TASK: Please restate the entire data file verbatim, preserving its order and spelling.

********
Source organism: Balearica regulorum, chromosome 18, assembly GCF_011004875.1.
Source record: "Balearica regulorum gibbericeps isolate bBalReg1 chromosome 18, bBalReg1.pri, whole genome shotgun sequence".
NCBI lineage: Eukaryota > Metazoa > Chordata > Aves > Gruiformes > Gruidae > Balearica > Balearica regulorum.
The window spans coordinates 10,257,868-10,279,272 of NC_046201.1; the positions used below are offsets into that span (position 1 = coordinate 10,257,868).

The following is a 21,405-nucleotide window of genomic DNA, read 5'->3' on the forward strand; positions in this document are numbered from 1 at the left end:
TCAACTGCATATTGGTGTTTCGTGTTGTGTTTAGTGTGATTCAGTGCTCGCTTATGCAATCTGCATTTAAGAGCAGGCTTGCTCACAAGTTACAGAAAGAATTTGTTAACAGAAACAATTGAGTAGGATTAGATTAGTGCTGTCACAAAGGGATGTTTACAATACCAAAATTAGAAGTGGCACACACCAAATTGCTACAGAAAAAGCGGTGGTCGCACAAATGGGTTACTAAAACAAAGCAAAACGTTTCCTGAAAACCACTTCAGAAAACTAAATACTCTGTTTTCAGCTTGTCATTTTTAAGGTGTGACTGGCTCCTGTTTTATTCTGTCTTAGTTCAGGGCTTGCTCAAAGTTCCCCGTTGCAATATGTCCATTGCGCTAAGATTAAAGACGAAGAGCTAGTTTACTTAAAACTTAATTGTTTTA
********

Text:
Source organism: Balearica regulorum, chromosome 18, assembly GCF_011004875.1.
Source record: "Balearica regulorum gibbericeps isolate bBalReg1 chromosome 18, bBalReg1.pri, whole genome shotgun sequence".
NCBI lineage: Eukaryota > Metazoa > Chordata > Aves > Gruiformes > Gruidae > Balearica > Balearica regulorum.
The window spans coordinates 10,257,868-10,279,272 of NC_046201.1; the positions used below are offsets into that span (position 1 = coordinate 10,257,868).

The following is a 21,405-nucleotide window of genomic DNA, read 5'->3' on the forward strand; positions in this document are numbered from 1 at the left end:
TCAACTGCATATTGGTGTTTCGTGTTGTGTTTAGTGTGATTCAGTGCTCGCTTATGCAATCTGCATTTAAGAGCAGGCTTGCTCACAAGTTACAGAAAGAATTTGTTAACAGAAACAATTGAGTAGGATTAGATTAGTGCTGTCACAAAGGGATGTTTACAATACCAAAATTAGAAGTGGCACACACCAAATTGCTACAGAAAAAGCGGTGGTCGCACAAATGGGTTACTAAAACAAAGCAAAACGTTTCCTGAAAACCACTTCAGAAAACTAAATACTCTGTTTTCAGCTTGTCATTTTTAAGGTGTGACTGGCTCCTGTTTTATTCTGTCTTAGTTCAGGGCTTGCTCAAAGTTCCCCGTTGCAATATGTCCATTGCGCTAAGATTAAAGACGAAGAGCTAGTTTACTTAAAACTTAATTGTTTTA